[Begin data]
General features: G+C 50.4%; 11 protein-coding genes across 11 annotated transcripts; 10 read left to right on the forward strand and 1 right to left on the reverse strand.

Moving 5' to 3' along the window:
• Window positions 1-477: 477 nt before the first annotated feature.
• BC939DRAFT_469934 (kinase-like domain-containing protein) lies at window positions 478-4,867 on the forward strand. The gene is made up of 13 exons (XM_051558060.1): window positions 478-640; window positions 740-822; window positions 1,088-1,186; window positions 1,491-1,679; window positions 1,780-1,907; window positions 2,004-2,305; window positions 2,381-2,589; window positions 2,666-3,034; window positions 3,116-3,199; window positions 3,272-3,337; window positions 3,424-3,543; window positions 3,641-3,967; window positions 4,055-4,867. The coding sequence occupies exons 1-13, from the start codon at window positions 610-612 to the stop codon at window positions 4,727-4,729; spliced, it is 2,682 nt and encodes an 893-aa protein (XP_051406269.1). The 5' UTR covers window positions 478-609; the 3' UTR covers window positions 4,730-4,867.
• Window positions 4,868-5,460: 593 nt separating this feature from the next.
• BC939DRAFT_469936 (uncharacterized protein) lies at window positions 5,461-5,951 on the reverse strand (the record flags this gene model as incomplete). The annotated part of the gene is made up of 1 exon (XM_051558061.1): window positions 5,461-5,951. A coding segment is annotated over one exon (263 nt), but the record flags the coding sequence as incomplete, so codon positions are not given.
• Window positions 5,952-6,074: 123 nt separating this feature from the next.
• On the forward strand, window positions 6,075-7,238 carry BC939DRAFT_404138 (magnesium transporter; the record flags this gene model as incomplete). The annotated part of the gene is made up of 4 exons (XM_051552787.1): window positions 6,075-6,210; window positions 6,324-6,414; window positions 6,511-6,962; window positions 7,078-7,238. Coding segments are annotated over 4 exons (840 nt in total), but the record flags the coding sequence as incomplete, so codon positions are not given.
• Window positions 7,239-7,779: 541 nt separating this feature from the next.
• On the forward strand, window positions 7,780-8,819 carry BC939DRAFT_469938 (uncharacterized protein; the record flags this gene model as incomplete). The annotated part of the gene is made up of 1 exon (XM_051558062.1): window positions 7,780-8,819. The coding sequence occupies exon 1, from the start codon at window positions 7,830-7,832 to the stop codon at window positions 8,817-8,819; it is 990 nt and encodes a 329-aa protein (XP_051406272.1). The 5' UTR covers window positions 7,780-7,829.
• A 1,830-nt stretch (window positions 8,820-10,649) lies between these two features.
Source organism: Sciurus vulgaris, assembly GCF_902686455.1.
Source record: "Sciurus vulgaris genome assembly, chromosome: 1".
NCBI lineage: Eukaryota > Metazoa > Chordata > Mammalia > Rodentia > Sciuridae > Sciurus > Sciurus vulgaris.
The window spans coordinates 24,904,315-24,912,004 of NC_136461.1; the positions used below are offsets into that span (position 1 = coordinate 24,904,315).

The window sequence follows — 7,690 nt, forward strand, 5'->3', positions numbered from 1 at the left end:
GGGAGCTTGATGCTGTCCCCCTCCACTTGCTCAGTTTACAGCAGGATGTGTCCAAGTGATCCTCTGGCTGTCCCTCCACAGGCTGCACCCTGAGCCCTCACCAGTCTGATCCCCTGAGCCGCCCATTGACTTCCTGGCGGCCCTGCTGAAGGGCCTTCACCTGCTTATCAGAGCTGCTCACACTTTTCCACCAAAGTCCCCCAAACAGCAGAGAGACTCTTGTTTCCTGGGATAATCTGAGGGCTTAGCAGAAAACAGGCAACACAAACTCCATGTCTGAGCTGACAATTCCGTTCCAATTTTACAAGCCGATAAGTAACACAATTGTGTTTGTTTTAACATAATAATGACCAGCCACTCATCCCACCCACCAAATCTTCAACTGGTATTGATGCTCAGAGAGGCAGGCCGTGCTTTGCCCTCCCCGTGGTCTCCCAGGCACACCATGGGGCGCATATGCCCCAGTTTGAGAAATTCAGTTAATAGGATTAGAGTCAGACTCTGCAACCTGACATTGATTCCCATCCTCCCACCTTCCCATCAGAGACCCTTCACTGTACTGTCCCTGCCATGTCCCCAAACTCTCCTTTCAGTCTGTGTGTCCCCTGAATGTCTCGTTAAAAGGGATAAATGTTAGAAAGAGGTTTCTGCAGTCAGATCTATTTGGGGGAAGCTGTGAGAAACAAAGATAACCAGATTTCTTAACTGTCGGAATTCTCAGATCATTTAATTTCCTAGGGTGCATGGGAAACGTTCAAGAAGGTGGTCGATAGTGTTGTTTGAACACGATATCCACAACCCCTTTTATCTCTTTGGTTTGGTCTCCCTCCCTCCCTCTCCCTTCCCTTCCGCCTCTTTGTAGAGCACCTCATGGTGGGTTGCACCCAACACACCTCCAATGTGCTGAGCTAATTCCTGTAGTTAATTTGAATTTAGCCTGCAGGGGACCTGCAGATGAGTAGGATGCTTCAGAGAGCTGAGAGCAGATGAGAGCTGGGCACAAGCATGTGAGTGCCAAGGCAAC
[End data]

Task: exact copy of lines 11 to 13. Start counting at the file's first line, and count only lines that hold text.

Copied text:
• A 1,830-nt stretch (window positions 8,820-10,649) lies between these two features.
Source organism: Sciurus vulgaris, assembly GCF_902686455.1.
Source record: "Sciurus vulgaris genome assembly, chromosome: 1".